Friday, February 26, 2010

Mr. President, If I May Say A Few Words...

Nobody should be surprised President Obama's health care summit resulted in him pledging to move on, with or without Republicans. That's the deal when you're in power and you want to get something done: your opposition can get on the bus, get off the bus, or get under the bus, but the bus is still rolling on. If this summit was useful for anything, it was a gut check. The GOP still supports starting over -- which is my position -- and the Democrats want to get something passed.

Despite the president's wish that it not unfold as political theater, that's exactly what we got. That's what we get any time we put cameras in front of a discussion among the president and lawmakers from both parties, especially in an election year. Everybody is in campaign mode. But at least nobody shouted "You lie!"

I didn't get a place at the table. But if I had...

"Mr. President, none of us in this room is against the concept of health care reform. But what bothers me greatly is the urgency some in this room have to push a bill -- any bill -- through, so we can say Washington is getting something done. Our success, I argue, should not be measured in terms of what we do, but the benefits this nation reaps from our actions. I believe we need to slow down, resist the fear of being called a 'do-nothing Congress,' and approach this issue in small, digestible measures we can read, debate, and understand before taking a vote on them. I know that's not the way we usually do things around here, but if we're committed to change, we need to change too. Whatever happened to leading by example? Let's break this bill up into pieces, starting with insurance reform. We can then move on to tort reform, drug exports, and the other parts of the puzzle.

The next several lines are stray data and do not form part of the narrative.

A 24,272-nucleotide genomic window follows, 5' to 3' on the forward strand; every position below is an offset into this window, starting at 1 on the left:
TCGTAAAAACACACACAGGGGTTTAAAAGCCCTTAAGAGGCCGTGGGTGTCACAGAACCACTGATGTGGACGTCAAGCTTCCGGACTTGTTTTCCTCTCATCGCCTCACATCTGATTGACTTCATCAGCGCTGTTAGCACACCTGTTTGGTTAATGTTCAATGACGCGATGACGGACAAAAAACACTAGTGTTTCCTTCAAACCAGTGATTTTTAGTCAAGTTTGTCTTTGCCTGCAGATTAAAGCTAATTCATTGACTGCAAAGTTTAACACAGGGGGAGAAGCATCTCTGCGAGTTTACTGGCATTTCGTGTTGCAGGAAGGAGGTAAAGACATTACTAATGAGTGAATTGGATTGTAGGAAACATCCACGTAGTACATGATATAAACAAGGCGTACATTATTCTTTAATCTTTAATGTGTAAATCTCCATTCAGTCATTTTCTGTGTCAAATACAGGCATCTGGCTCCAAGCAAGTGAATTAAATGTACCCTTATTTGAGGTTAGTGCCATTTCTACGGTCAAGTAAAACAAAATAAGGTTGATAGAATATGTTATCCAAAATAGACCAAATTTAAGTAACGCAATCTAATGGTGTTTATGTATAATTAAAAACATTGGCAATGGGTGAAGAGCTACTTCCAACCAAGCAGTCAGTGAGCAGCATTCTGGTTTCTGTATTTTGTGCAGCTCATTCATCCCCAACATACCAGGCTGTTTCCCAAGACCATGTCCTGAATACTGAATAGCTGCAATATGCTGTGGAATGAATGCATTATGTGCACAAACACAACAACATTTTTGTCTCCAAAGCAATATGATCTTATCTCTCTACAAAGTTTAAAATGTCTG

"We cannot talk about using shortcuts and back-door methods to pass this bill. I find 'reconciliation' to be the most ironic term in discussion of this legislation because, in truth, it will reconcile nothing. It will stoke more partisanship, more anger, and more disappointment from the people who voted to put us here. We work for them, not for our parties. I also do not want to hear any more threats of filibusters unless those making the threats are ready to stand on the floor and actually make those endless speeches we've heard so much about but rarely heard. I know this is easy for me to say because I have no allegiance to either Democrats or Republicans, and I don't have to run for re-election.

"Mr. President, I know you made a lot of promises during the campaign to fix health care. I want to help you. But it is my honest fear that the health care debate is becoming the when-are-we-gonna-get-this-darn-thing-passed debate. Moderation is not a sin, even though some people are trying to con you into thinking it is. Do not be fooled. Let's take our time and do this right. Lives are literally on the line."

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